The Governmateriality of Indigenous Religions

How are instances of indigenous religions and related objects assembled, and what do they do? The GOVMAT project researches materialisations of indigenous religions and their roles in contemporary cosmopolitics.

The project is built on long-term case studies in local communities (in Costa Rica, Ethiopia, India, Norway, Peru, Russia, and elsewhere), collective fieldwork at large international events (some of them organised by the United Nations), and collaborative explorations of complex networking (for example through social media, education, politics, art, scholarship, journalism, missionising, and environmentalism).

With the concept of governmateriality, we try to open a new horizon for inquiries into the constitution, recognition, agency, and command of contested bodies, practices, and situations. It allows us to investigate how instances of indigenous religions materalise as acts of governance in struggles over the definition and control of subjects, objects, and environments, and to address the ambivalent effects of these manifestations: Their ability to generate rights and privileges for bodies, practices, and spaces that come across as indigenous and religious, but also the risk of rejection or persecution since there are those who still believe that such bodies, practices, and spaces are primitive and irrational.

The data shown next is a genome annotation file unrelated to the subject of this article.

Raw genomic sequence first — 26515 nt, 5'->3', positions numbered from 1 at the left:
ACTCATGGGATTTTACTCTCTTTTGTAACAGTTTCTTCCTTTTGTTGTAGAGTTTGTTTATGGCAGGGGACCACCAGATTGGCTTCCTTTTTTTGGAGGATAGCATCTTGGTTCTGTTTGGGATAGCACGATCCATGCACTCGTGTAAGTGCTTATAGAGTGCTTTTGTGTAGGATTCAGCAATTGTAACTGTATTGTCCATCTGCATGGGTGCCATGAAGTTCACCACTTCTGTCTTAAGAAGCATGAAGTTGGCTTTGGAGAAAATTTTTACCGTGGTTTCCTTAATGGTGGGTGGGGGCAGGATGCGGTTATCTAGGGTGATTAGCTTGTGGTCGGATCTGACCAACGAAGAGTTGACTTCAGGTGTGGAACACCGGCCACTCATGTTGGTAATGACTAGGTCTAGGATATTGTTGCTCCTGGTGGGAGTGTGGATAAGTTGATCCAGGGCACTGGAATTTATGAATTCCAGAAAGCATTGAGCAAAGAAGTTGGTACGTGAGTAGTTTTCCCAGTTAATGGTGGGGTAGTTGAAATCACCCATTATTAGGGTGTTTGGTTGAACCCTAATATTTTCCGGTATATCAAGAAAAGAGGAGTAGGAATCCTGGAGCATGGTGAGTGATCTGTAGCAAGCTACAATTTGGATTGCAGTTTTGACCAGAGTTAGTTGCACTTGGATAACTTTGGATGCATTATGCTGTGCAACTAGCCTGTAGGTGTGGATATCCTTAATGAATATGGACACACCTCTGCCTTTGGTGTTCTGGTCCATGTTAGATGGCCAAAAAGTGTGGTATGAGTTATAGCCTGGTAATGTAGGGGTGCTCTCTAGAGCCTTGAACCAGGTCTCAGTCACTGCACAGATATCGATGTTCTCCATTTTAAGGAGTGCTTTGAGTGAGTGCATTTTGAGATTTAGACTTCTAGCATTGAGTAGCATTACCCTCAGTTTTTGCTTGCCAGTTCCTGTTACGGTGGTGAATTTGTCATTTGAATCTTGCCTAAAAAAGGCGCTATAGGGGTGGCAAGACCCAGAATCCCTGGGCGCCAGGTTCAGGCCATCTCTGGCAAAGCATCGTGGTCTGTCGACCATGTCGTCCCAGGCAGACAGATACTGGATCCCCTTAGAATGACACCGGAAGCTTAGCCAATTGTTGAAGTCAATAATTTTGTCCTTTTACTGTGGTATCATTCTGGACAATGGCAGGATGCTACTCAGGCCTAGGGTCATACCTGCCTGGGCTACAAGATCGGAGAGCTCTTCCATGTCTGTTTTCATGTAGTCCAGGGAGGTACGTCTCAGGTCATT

Our aim is to provide nuanced descriptions and grounded critical analyses of multifaceted processes. To achieve this, close collaboration between participants from different fields is crucial.

The FRIPRO programme of the Research Council of Norway funds GOVMAT for four years (2020-2024).

GOVMAT is a central part of the activities of the research group INREL at the Department of Archaeology, History, Religious Studies, and Theology and the Faculty of Humanities, Social Sciences, and Education of UiT The Arctic University of Norway.